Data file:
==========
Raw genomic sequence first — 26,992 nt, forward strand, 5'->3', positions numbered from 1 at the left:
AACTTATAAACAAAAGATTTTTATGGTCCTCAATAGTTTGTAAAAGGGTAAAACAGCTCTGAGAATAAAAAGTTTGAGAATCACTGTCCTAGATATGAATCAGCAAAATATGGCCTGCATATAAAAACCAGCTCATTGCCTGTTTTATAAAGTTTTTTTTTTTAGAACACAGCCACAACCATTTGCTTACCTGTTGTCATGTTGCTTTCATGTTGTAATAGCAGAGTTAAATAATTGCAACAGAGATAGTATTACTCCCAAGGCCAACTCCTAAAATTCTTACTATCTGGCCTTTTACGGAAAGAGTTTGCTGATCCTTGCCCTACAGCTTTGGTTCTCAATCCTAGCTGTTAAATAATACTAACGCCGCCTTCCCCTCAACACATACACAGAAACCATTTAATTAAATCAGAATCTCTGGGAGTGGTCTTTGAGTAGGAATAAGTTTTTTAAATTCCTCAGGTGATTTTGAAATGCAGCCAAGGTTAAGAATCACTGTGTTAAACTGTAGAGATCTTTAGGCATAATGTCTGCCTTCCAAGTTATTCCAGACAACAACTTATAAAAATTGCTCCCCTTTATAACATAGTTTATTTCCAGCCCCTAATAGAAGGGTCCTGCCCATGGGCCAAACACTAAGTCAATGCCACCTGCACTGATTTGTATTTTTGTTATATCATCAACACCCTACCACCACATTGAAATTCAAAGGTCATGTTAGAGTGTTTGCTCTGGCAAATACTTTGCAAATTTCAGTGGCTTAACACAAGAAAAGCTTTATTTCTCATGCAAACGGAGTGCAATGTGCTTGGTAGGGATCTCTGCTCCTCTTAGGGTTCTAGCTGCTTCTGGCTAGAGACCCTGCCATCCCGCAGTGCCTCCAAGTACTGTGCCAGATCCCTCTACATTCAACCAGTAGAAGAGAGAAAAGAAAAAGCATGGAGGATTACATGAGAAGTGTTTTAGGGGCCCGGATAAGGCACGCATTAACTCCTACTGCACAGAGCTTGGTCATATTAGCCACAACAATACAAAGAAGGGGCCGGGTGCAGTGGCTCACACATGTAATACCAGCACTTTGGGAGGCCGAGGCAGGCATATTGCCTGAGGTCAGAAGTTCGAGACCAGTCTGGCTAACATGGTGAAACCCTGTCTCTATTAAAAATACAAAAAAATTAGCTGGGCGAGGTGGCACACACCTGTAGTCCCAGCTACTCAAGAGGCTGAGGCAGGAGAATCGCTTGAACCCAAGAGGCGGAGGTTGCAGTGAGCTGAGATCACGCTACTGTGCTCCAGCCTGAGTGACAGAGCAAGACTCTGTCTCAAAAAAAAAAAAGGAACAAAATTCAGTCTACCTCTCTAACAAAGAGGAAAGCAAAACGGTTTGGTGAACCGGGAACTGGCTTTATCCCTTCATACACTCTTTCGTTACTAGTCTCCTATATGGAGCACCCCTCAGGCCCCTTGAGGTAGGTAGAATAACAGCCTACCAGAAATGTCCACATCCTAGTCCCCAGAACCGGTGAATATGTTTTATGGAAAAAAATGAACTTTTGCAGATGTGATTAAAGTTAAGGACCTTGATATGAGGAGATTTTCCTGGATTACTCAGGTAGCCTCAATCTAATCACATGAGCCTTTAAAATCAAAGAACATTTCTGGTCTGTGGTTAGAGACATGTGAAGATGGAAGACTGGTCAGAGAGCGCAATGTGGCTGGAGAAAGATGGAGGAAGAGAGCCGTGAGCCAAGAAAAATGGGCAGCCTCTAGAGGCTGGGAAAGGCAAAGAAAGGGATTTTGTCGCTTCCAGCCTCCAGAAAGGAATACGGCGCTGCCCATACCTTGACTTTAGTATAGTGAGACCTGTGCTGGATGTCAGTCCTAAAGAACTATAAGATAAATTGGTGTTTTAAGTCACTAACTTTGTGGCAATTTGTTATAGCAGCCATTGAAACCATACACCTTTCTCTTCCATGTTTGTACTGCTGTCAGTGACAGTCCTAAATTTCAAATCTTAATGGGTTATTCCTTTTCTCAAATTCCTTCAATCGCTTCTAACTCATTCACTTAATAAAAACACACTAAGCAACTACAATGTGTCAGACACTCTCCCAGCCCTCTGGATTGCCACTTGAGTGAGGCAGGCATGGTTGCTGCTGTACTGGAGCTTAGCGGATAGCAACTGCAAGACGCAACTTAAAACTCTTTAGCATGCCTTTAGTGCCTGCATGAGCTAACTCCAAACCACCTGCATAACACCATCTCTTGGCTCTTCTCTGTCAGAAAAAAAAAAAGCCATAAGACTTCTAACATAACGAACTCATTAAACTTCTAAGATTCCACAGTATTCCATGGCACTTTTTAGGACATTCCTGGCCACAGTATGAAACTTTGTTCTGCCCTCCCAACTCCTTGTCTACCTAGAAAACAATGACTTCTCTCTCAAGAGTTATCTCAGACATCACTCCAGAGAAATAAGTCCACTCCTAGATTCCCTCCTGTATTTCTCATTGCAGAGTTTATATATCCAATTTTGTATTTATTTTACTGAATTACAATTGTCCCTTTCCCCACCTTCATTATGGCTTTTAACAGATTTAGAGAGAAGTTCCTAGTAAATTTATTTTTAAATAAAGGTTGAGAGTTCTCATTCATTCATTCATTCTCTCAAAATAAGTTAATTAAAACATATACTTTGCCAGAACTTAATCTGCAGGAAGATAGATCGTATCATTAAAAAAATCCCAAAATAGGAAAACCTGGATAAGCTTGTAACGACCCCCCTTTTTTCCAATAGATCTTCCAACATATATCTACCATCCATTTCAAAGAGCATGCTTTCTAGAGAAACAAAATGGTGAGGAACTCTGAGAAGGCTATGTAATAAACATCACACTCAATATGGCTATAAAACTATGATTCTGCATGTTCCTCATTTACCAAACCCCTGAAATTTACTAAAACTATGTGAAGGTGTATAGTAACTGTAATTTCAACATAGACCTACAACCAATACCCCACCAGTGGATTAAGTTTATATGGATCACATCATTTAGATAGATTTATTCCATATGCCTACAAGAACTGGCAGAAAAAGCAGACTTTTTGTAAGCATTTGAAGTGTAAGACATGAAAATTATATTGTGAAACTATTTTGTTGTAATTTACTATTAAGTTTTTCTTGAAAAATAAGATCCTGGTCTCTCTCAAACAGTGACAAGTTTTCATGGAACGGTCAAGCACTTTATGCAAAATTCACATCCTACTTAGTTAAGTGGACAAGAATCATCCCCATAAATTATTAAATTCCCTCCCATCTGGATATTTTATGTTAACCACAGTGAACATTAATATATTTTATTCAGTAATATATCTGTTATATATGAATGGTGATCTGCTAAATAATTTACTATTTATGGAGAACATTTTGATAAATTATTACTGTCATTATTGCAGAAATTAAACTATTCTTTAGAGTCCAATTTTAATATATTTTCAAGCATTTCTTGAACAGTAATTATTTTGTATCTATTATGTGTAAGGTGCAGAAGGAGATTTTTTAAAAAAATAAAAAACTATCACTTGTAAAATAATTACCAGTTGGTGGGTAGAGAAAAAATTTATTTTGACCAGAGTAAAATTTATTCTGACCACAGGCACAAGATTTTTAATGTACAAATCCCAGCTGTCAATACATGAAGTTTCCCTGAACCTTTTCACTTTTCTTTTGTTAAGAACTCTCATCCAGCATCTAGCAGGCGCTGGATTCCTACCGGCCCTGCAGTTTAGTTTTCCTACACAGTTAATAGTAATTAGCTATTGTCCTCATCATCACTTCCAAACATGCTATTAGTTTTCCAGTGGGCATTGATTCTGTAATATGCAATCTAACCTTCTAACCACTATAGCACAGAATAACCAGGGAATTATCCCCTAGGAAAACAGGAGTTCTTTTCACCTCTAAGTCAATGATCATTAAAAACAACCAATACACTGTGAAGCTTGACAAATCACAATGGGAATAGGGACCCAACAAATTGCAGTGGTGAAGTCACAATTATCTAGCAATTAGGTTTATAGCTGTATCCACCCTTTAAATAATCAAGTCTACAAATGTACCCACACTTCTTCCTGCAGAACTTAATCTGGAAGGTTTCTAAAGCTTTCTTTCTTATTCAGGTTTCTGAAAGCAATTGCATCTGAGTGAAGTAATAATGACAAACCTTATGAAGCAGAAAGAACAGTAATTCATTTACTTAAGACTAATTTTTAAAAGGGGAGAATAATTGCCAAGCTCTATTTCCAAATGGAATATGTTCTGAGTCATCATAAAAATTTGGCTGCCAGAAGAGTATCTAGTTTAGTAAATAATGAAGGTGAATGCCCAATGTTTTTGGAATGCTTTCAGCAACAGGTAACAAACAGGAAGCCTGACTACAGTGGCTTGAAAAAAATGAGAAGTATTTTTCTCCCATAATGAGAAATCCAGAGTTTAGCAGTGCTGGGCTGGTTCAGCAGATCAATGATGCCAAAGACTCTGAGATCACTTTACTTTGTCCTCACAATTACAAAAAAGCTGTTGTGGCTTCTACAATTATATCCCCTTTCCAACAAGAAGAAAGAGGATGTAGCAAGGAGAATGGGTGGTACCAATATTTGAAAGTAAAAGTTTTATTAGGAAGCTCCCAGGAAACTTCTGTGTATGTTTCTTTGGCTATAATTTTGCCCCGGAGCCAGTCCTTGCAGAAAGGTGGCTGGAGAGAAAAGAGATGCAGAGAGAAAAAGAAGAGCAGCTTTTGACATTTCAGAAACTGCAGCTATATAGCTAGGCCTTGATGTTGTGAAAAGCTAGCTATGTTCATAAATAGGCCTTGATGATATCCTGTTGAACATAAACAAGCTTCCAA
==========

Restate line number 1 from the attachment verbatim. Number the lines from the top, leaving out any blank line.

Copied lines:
Raw genomic sequence first — 26,992 nt, forward strand, 5'->3', positions numbered from 1 at the left: